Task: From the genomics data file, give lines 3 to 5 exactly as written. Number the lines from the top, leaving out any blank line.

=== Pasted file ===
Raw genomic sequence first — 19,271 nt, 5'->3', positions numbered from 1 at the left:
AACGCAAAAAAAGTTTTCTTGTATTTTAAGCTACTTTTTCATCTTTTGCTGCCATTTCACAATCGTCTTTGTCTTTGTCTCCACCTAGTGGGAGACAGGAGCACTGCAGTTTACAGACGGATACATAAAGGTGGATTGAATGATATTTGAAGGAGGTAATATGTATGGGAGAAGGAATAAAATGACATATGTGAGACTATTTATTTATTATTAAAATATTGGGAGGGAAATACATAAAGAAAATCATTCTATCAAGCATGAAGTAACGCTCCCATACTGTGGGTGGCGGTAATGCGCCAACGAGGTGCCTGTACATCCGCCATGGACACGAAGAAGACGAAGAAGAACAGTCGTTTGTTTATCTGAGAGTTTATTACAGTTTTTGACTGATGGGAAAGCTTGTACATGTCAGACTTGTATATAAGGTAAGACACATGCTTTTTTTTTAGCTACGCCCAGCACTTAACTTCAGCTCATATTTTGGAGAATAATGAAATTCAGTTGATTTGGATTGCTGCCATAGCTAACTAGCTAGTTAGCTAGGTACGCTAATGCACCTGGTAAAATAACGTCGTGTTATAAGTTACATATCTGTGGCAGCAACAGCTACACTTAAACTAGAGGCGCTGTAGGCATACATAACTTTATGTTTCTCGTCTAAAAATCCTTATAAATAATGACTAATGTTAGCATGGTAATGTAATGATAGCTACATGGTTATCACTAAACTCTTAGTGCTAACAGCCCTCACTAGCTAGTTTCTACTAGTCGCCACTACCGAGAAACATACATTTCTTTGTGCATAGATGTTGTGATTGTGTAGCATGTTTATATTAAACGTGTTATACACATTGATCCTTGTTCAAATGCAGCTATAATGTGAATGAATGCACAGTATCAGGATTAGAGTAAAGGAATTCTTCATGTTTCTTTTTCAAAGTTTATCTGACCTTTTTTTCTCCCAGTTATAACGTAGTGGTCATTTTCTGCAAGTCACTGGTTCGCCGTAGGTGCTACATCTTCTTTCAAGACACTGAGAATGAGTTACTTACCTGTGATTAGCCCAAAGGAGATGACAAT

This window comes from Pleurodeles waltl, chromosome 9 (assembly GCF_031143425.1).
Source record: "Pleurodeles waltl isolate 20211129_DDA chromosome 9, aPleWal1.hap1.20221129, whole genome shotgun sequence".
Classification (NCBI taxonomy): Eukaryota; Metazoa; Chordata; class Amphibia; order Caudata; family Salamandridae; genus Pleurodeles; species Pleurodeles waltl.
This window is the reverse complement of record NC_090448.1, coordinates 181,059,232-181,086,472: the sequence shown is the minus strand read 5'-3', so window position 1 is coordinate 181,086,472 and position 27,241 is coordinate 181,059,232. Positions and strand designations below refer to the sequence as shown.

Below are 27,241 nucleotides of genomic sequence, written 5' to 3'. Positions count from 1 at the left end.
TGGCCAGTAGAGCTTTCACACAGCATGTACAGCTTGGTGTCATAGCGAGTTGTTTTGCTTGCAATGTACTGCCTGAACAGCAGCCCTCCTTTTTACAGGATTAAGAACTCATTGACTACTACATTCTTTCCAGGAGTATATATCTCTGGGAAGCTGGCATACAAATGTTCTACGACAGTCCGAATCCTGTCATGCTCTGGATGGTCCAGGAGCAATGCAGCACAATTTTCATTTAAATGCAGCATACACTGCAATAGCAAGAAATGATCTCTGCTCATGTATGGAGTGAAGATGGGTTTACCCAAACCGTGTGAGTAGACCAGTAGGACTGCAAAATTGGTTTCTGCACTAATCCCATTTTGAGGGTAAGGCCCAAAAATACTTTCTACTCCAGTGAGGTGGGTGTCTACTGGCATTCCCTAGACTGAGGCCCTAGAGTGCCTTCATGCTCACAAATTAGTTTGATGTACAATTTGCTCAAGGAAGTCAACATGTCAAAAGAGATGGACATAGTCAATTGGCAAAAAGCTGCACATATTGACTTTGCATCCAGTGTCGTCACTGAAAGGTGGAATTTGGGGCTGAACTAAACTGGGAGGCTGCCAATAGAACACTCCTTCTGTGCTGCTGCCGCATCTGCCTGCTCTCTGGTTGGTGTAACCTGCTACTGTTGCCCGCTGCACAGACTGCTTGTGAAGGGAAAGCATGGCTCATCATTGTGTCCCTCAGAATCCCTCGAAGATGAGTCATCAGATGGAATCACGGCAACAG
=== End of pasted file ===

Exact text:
This window comes from Pleurodeles waltl, chromosome 9 (assembly GCF_031143425.1).
Source record: "Pleurodeles waltl isolate 20211129_DDA chromosome 9, aPleWal1.hap1.20221129, whole genome shotgun sequence".
Classification (NCBI taxonomy): Eukaryota; Metazoa; Chordata; class Amphibia; order Caudata; family Salamandridae; genus Pleurodeles; species Pleurodeles waltl.